Danish soldiers in Iraq safe after base attack

Base in western Iraq attacked by Islamic State suicide bombers

The Ayn al-Asad military base in western Iraq, where 120 Danish troops are stationed, was attacked on Friday by Islamic State forces. No Danes were harmed in the attack.

Naval Commander John Riber Nordby of Forsvarsakademiet, the Defence Academy, told DR that there is “no reason to fear” that there will be reports of soldiers being killed.

“I don’t see that at all,” he told DR. “And I don’t see it because it doesn’t seem like the soldiers are going to get other assignments than the ones on the base and therefore they’re not exposed. This is why I do not imagine that we will have losses like we, for example, saw in Afghanistan.”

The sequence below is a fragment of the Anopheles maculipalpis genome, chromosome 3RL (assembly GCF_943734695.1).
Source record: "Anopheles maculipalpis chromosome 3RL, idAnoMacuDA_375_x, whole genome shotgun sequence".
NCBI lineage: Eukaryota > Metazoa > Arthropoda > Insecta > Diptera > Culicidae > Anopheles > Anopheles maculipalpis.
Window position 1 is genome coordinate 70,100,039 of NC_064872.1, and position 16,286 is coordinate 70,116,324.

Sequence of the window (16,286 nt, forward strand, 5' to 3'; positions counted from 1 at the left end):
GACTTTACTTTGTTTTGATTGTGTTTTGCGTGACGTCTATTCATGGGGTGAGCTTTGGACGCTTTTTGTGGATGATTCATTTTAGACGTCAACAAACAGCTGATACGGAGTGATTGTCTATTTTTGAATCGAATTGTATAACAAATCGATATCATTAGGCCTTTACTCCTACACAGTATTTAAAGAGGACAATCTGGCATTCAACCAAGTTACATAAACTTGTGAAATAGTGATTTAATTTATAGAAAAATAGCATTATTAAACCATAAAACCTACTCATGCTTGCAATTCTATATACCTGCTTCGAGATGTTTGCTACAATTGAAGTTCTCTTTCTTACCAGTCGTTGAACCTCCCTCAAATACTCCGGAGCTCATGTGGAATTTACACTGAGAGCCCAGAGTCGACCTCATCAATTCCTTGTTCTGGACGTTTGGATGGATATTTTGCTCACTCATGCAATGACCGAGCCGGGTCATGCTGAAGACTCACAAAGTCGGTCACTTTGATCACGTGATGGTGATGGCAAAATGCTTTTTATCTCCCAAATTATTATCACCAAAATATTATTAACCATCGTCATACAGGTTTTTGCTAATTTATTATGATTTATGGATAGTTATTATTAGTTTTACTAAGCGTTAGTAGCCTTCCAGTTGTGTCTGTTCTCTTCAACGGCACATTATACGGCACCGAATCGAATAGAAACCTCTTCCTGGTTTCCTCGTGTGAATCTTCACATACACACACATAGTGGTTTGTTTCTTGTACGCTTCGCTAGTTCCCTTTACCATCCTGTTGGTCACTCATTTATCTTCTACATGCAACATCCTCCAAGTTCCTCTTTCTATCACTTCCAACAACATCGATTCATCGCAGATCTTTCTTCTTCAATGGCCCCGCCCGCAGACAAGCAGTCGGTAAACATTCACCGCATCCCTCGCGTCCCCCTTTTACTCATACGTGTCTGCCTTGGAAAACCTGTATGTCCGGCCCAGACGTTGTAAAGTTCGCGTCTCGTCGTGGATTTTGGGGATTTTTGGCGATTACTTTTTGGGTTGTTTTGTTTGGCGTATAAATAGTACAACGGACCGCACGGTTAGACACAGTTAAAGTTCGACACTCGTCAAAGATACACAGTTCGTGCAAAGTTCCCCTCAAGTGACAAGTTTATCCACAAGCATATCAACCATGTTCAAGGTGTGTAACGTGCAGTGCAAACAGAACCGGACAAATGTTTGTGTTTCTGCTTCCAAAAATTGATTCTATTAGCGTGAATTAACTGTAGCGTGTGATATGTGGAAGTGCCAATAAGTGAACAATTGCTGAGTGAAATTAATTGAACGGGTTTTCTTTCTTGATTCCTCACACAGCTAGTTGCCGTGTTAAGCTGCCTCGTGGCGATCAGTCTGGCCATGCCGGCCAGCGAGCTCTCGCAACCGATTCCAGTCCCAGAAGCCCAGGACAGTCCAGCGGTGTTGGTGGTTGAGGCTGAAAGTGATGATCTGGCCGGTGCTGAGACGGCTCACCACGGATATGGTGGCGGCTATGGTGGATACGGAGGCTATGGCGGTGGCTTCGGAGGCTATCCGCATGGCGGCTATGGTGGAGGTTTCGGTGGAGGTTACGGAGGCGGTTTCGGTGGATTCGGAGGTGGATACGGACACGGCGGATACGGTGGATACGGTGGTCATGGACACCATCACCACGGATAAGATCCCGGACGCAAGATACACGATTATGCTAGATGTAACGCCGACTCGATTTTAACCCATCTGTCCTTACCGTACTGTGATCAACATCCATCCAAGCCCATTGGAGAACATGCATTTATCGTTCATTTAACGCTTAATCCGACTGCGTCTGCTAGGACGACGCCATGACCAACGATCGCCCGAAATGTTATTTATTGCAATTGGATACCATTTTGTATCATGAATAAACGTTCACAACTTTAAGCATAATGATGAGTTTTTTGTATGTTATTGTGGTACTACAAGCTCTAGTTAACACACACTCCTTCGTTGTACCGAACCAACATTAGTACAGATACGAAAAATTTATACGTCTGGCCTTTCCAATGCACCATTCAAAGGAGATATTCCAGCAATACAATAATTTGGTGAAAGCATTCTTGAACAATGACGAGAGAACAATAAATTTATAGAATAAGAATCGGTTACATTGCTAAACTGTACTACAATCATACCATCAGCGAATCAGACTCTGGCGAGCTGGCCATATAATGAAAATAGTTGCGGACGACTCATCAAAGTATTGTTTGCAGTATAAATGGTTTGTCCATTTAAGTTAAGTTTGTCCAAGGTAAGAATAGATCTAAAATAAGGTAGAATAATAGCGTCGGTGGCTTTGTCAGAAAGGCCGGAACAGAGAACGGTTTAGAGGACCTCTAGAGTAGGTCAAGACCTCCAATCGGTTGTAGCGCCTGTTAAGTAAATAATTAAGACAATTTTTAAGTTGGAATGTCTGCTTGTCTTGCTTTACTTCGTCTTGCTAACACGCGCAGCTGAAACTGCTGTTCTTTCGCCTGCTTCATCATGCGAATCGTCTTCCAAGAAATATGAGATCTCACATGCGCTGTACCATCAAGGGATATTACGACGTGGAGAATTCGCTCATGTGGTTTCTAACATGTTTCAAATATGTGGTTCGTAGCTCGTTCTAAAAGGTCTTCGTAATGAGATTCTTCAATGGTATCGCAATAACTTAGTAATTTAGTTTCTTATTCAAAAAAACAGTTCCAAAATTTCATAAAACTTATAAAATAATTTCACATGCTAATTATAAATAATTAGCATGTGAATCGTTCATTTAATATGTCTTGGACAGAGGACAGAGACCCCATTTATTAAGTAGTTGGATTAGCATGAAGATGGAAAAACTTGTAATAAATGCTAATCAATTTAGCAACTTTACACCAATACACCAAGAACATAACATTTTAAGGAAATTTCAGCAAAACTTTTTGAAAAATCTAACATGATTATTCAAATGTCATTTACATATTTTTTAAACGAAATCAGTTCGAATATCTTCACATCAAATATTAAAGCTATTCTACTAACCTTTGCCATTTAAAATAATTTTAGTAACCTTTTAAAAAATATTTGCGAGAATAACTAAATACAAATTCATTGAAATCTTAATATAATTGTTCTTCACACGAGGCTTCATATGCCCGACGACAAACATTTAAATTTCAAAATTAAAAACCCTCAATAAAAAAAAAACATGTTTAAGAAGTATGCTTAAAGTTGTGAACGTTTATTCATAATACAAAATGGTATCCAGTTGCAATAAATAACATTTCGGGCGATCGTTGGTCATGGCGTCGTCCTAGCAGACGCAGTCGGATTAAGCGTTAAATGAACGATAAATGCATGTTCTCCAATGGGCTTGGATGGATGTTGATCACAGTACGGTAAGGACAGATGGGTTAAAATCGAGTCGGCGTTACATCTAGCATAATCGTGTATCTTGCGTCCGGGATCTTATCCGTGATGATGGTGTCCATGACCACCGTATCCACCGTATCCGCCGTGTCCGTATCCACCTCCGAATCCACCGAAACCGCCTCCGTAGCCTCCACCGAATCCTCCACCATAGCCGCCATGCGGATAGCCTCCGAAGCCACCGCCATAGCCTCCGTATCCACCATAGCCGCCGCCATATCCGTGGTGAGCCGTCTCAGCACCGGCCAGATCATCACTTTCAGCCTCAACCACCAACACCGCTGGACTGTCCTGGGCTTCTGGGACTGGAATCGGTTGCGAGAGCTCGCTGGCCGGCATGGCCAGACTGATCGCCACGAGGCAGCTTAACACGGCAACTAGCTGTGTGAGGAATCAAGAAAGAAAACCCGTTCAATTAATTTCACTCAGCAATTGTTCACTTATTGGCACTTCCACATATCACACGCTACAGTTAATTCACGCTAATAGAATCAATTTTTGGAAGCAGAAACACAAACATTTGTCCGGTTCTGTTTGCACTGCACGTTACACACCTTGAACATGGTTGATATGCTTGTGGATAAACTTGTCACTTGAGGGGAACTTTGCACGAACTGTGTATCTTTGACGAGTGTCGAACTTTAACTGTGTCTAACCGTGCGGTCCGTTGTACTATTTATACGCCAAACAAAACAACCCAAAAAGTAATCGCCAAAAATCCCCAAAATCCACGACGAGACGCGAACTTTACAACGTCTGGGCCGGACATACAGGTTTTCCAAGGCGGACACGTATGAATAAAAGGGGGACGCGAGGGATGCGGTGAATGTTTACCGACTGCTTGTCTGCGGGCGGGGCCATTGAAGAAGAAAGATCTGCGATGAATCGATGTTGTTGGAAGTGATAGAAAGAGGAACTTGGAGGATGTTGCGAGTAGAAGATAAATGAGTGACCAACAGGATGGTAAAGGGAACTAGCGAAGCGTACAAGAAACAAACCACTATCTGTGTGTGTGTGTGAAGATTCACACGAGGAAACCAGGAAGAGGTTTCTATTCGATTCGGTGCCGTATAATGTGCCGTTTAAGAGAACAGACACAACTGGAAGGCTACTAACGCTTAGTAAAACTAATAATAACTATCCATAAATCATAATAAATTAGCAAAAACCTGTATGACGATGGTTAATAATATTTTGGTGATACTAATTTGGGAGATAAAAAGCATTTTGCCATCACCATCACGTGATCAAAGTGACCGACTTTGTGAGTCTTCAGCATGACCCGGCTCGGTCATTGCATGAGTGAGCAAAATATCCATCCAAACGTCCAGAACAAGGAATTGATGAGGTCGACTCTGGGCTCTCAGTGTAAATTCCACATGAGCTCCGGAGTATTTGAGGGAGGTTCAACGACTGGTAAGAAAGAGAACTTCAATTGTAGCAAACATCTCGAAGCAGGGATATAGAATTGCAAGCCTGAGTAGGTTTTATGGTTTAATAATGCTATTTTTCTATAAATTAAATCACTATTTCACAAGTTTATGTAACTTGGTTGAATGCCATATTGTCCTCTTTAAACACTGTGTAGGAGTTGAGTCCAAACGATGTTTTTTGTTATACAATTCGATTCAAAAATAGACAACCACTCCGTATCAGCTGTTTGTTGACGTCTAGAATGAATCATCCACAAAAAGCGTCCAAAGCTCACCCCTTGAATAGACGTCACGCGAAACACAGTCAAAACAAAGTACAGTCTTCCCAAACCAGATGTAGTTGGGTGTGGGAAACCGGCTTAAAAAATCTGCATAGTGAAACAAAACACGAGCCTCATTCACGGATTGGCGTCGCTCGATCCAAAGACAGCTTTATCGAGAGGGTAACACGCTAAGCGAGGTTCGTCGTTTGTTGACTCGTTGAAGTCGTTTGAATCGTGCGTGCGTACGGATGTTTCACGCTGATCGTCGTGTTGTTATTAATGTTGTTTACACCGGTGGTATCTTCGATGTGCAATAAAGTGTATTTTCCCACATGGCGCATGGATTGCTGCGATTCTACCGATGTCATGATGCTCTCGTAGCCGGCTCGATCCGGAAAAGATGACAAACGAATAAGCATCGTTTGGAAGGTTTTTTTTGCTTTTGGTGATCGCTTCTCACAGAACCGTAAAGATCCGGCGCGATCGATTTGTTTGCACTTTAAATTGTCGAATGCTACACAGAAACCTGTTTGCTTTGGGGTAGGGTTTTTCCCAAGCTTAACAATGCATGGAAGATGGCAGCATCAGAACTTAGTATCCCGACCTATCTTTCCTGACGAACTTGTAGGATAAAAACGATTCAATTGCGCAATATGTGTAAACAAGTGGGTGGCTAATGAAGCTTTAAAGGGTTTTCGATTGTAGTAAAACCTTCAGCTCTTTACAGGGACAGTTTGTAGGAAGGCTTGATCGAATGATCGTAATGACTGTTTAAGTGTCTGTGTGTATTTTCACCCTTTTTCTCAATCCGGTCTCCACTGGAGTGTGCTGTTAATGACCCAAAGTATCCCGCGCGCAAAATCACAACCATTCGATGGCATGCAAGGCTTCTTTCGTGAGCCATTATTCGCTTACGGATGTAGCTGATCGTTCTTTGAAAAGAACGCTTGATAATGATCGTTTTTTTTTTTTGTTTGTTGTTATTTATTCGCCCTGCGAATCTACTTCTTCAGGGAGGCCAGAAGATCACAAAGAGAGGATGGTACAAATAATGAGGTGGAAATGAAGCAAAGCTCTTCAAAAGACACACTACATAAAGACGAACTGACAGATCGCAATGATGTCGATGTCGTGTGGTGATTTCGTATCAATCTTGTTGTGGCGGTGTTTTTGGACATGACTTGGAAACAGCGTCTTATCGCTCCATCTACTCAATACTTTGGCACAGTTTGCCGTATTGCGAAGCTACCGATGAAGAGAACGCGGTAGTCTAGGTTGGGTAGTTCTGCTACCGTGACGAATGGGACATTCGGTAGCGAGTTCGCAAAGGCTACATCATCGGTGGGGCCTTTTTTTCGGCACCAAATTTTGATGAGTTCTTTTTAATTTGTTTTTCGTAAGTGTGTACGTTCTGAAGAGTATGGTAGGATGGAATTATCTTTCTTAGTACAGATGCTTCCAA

READ MORE: Danish soldiers begin training Kurdish troops

The base was attacked by between 20 and 25 suicide bombers, some of whom managed to detonate vests while others were killed by Iraqi forces.

Still dangeorus
Nordby still considers Iraq unsafe even though he estimates that the base is easy to monitor due to its location 220 kilometres west of Baghdad and is equipped with early-warning technology. Additionally, the Americans there use drones to monitor the area.

The base, however, is often attacked with mortars and other long-range weaponry, which he told DR would “put Danish soldiers in imminent danger”.

The Islamic State is stronger in the Sunni areas of western Iraq, which is why the soldiers are at the base training Iraqi government forces.

“This is the area where the Iraqi government army stands as the weaker military force,” Nordby explained to DR.